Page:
New Products from Percepto: What’s Next for Fully Automated Drone Operations

percepto new products

Photo by Jim Magill
Percepto officials display a drone at the Energy Drone & Robotics Summit in The Woodlands, Texas. From left: Brian Babcock, U.S. sales director; Anat Tal, project manager; Percepto CEO Dor Abuhasira.

New products from Percepto will be introduced next month, CEO says.

By Jim Magill

Looking to further expand its footprint into the industrial and utility inspection market, drone and software company Percepto plans to next month introduce new products associated with its two main lines of business, autonomous robotic platforms and artificial intelligence (AI) software.

This week at the Energy Drone & Robotics Summit in The Woodlands, Texas, Percepto CEO Dor Abuhasira announced a new product launch would take place for its autonomous robotic platform segment, on Nov. 17.

New Products from Percepto

The development of autonomous robotic platforms designed to collect vast stores of data, with little or no human intervention, is key to revolutionizing the process of industrial asset inspection, Abuhasira said.

“We see automation as a process,” he said. An operator of a pipeline, for example, needs to know if that pipeline is maintaining its physical integrity over a long distance. “That consists of getting the data and analyzing it.” In both of those steps, autonomous drone platforms are playing an increasingly vital role, replacing humans in that inspection process.

Unlike its robotics products line, which can be applied across many industry segments, “with AI, it’s more vertical-specific. There’s a package for pipelines, there’s a package for solar facilities, there’s a package for power lines,” Abuhasira said.

The Israel-based company has long worked to develop technology capable of autonomously conducting inspection of industrial and energy-producing facilities, paving the way for fully remote operations of those facilities in the future.

Last year the company launched its Autonomous Inspection & Monitoring (AIM) platform that incorporates its Sparrow drone-in-a box system to provide visual data management and analysis. The system can spot equipment failures, such as cracks in a pipeline, and prepares reports that can alert facility operators of potential risks before they result in major failures.

In May, Percepto announced it was teaming up with Boston Dynamics to provide software to deploy that company’s walking robot, Spot. Florida Power & Light is using the dog-like, ground-based robot in conjunction with Percepto’s Sparrow to conduct a fully autonomous outdoor inspection of remote facilities as part of the utility’s hurricane recovery plan.

The company conducts its research and development operations in Israel, where it also currently manufactures its drone. But Abuhasira said Percepto works with a global manufacturer and could possibly set up manufacturing in other countries where market conditions are favorable. The company maintains several offices in the U.S., the largest being in Texas.

“The US is the biggest market by far and we expect it to remain our biggest market,” he said.

Autonomous drone regulations vary across jurisdictions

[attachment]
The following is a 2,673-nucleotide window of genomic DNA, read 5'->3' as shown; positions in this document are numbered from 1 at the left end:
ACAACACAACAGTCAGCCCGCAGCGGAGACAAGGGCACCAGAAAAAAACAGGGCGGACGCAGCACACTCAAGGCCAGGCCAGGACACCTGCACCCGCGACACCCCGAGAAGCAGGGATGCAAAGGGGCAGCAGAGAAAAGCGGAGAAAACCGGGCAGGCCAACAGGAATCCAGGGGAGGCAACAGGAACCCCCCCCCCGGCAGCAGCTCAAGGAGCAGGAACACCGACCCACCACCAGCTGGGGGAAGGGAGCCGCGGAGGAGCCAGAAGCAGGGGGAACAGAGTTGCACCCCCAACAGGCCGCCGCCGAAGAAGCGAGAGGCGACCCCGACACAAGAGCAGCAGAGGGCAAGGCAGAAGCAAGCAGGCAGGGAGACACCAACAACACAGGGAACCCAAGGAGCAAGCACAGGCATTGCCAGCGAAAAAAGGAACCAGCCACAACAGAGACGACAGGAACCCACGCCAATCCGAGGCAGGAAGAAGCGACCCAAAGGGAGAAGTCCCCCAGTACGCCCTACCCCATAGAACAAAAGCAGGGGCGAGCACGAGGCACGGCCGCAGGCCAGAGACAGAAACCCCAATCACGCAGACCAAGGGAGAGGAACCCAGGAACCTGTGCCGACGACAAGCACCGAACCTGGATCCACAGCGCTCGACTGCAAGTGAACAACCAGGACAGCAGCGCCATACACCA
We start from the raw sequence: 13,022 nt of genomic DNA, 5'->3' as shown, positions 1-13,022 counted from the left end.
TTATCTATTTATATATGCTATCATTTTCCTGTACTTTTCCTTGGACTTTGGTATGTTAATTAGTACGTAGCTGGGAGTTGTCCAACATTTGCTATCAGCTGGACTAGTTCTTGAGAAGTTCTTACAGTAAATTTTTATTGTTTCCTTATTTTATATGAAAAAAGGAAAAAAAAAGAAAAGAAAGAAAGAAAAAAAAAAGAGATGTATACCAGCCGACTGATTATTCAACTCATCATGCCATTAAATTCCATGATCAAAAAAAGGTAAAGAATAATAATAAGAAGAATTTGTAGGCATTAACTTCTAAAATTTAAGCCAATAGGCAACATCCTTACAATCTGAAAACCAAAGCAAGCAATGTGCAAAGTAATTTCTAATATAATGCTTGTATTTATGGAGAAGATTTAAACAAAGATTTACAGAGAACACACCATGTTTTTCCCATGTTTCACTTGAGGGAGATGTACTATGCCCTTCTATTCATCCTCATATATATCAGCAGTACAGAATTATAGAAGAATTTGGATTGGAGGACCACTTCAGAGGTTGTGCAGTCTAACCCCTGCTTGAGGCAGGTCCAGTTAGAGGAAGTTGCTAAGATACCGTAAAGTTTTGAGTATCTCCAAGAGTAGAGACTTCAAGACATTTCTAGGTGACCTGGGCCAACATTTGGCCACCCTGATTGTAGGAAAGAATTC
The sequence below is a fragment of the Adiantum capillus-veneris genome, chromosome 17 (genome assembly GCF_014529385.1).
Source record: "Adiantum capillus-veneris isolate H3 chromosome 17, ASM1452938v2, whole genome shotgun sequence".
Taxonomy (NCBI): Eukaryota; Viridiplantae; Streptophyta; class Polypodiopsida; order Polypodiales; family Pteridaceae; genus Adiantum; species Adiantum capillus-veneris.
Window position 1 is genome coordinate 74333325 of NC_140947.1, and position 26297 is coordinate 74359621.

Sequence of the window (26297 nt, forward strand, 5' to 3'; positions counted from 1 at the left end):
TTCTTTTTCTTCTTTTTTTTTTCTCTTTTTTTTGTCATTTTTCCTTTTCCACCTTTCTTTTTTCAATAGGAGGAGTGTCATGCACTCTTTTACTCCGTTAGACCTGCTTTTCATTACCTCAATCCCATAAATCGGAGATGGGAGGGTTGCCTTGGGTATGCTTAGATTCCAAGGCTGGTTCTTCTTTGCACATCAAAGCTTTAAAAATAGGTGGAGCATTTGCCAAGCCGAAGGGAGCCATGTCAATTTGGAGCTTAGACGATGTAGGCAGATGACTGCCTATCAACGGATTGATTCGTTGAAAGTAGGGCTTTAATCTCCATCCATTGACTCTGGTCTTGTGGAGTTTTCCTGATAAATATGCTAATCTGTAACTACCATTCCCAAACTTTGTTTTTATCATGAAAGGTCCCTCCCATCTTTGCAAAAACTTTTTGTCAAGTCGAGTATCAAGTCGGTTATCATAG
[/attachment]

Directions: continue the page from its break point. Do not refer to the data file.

Regulations regarding fully autonomous drone operations vary from country to country. In the U.S., “federal regulation is still a constraint for some of our customers,” Abuhasira said. This is especially true for customers interested in conducting inspections at remote locations, such as electric power substations, that typically don’t employ personnel on site.

“If you focus on the US, you have to have someone defined as the operator. Regulations dictate that the operator is aware of the flight,” he said.

In countries that don’t have that regulation, the system is able to operate completely autonomously, with the drone and/or ground-based robot being powered up at regular intervals to fly or walk through the preprogrammed inspection course. The system’s software analyses the data collected from repeated inspections so that a plant operator can spot a possible weakness in a valve or other anomaly occurring over time.

“The neat part about us is we’re not only flying today, we’ve probably flown yesterday and the day before and we have data from those past flights that will help us be more effective for today’s flight,” he said.

With 130 employees, dozens of clients in the fields of power generation, energy, industrial facilities and open-pit mining worldwide, Percepto is focused on the growth of sales and improving its technology, Abuhasira said.

“We are always looking for new sensors and new platforms to integrate into our system to make it more complete and make it easier for our customers to find the right solution for them.”

Jim Magill is a Houston-based writer with almost a quarter-century of experience covering technical and economic developments in the oil and gas industry. After retiring in December 2019 as a senior editor with S&P Global Platts, Jim began writing about emerging technologies, such as artificial intelligence, robots and drones, and the ways in which they’re contributing to our society. In addition to DroneLife, Jim is a contributor to and his work has appeared in the Houston Chronicle, U.S. News & World Report, and Unmanned Systems, a publication of the Association for Unmanned Vehicle Systems International.